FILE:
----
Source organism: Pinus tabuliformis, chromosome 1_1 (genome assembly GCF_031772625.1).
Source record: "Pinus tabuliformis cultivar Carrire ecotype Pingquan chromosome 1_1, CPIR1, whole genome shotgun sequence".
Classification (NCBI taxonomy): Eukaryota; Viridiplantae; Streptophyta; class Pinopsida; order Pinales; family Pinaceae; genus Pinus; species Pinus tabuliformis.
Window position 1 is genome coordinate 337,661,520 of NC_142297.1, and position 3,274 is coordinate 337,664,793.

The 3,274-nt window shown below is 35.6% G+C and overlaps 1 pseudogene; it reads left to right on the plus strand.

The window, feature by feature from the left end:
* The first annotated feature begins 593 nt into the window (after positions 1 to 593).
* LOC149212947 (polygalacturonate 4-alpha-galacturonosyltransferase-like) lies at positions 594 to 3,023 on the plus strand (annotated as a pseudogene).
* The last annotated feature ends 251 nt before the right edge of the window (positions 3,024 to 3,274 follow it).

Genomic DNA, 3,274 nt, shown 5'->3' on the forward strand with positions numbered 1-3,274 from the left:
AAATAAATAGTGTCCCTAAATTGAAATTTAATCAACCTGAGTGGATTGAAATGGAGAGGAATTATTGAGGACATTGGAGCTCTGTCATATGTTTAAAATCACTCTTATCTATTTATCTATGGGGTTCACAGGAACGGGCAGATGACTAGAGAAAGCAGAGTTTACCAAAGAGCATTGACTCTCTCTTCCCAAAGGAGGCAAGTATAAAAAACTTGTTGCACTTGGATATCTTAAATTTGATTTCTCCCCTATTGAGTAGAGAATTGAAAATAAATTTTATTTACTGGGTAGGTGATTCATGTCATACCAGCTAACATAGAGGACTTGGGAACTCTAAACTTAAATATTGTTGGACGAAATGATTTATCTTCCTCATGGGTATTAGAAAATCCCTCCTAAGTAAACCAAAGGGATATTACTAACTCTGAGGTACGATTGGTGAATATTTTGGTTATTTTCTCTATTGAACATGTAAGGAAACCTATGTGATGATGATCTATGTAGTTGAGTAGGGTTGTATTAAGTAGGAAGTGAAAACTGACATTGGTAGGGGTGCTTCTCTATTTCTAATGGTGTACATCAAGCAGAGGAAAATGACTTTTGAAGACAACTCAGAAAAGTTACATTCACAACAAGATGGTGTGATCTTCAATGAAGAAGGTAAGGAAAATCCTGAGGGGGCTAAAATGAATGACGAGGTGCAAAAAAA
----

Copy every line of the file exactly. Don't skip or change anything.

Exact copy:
Source organism: Pinus tabuliformis, chromosome 1_1 (genome assembly GCF_031772625.1).
Source record: "Pinus tabuliformis cultivar Carrire ecotype Pingquan chromosome 1_1, CPIR1, whole genome shotgun sequence".
Classification (NCBI taxonomy): Eukaryota; Viridiplantae; Streptophyta; class Pinopsida; order Pinales; family Pinaceae; genus Pinus; species Pinus tabuliformis.
Window position 1 is genome coordinate 337,661,520 of NC_142297.1, and position 3,274 is coordinate 337,664,793.

The 3,274-nt window shown below is 35.6% G+C and overlaps 1 pseudogene; it reads left to right on the plus strand.

The window, feature by feature from the left end:
* The first annotated feature begins 593 nt into the window (after positions 1 to 593).
* LOC149212947 (polygalacturonate 4-alpha-galacturonosyltransferase-like) lies at positions 594 to 3,023 on the plus strand (annotated as a pseudogene).
* The last annotated feature ends 251 nt before the right edge of the window (positions 3,024 to 3,274 follow it).

Genomic DNA, 3,274 nt, shown 5'->3' on the forward strand with positions numbered 1-3,274 from the left:
AAATAAATAGTGTCCCTAAATTGAAATTTAATCAACCTGAGTGGATTGAAATGGAGAGGAATTATTGAGGACATTGGAGCTCTGTCATATGTTTAAAATCACTCTTATCTATTTATCTATGGGGTTCACAGGAACGGGCAGATGACTAGAGAAAGCAGAGTTTACCAAAGAGCATTGACTCTCTCTTCCCAAAGGAGGCAAGTATAAAAAACTTGTTGCACTTGGATATCTTAAATTTGATTTCTCCCCTATTGAGTAGAGAATTGAAAATAAATTTTATTTACTGGGTAGGTGATTCATGTCATACCAGCTAACATAGAGGACTTGGGAACTCTAAACTTAAATATTGTTGGACGAAATGATTTATCTTCCTCATGGGTATTAGAAAATCCCTCCTAAGTAAACCAAAGGGATATTACTAACTCTGAGGTACGATTGGTGAATATTTTGGTTATTTTCTCTATTGAACATGTAAGGAAACCTATGTGATGATGATCTATGTAGTTGAGTAGGGTTGTATTAAGTAGGAAGTGAAAACTGACATTGGTAGGGGTGCTTCTCTATTTCTAATGGTGTACATCAAGCAGAGGAAAATGACTTTTGAAGACAACTCAGAAAAGTTACATTCACAACAAGATGGTGTGATCTTCAATGAAGAAGGTAAGGAAAATCCTGAGGGGGCTAAAATGAATGACGAGGTGCAAAAAAA